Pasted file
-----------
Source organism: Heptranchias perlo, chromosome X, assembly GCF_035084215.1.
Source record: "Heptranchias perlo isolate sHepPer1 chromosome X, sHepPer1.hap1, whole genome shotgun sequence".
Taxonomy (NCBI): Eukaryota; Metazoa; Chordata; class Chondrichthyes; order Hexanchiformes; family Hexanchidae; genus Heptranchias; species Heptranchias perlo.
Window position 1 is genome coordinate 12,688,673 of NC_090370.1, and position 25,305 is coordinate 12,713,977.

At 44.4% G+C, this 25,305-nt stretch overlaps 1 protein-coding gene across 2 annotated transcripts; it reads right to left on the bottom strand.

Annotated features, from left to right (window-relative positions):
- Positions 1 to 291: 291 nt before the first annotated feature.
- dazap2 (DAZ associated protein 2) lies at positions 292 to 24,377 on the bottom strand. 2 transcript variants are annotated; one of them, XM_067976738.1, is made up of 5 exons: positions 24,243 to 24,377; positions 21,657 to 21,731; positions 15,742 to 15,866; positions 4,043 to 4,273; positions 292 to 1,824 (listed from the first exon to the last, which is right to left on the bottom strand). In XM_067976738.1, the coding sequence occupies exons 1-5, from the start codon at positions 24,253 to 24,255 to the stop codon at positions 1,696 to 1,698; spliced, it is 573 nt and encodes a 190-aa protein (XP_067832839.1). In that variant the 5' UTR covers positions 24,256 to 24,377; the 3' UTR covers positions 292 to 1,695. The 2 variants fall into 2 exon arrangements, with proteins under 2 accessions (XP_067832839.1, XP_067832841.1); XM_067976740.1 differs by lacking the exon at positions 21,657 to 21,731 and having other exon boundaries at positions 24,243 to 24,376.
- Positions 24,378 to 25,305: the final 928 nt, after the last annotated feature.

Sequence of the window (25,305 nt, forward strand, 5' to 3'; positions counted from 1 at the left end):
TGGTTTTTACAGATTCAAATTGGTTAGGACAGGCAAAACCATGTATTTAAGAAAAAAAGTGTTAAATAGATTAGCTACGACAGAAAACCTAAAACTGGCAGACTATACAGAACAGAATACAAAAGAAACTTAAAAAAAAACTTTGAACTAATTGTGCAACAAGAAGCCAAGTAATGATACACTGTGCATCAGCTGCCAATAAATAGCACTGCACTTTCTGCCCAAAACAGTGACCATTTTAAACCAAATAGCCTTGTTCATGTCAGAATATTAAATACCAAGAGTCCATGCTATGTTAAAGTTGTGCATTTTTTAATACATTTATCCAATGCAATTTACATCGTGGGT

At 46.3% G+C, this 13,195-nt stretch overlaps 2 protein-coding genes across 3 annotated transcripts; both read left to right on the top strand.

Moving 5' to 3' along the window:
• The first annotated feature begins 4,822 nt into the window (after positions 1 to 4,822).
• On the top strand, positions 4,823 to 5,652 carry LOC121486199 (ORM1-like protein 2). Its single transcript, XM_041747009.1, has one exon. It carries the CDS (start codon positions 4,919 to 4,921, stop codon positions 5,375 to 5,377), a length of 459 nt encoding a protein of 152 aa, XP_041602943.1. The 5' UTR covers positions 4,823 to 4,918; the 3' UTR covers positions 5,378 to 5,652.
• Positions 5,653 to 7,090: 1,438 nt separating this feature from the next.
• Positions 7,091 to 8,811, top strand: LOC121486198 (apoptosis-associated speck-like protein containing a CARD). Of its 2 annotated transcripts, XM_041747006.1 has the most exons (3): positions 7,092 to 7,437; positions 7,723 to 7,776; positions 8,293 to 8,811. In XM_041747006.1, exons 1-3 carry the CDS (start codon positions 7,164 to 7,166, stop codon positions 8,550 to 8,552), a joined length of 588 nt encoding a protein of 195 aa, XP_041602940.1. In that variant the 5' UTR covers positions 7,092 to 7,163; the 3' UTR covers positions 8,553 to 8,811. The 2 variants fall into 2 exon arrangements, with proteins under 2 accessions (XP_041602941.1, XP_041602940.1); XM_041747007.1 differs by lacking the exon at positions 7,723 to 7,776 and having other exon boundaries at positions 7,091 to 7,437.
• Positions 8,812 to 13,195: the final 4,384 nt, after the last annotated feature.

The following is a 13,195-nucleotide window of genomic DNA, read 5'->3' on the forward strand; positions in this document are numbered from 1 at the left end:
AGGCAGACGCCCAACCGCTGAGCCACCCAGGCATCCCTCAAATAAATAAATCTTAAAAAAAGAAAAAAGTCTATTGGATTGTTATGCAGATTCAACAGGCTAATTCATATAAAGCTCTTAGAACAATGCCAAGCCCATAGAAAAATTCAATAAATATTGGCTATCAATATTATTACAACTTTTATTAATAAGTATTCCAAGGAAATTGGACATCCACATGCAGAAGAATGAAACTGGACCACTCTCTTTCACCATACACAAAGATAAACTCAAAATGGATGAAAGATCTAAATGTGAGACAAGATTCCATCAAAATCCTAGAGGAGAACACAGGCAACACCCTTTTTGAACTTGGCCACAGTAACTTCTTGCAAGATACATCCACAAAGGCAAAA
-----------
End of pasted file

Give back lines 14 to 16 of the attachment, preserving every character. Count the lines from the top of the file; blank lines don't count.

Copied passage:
• The first annotated feature begins 4,822 nt into the window (after positions 1 to 4,822).
• On the top strand, positions 4,823 to 5,652 carry LOC121486199 (ORM1-like protein 2). Its single transcript, XM_041747009.1, has one exon. It carries the CDS (start codon positions 4,919 to 4,921, stop codon positions 5,375 to 5,377), a length of 459 nt encoding a protein of 152 aa, XP_041602943.1. The 5' UTR covers positions 4,823 to 4,918; the 3' UTR covers positions 5,378 to 5,652.
• Positions 5,653 to 7,090: 1,438 nt separating this feature from the next.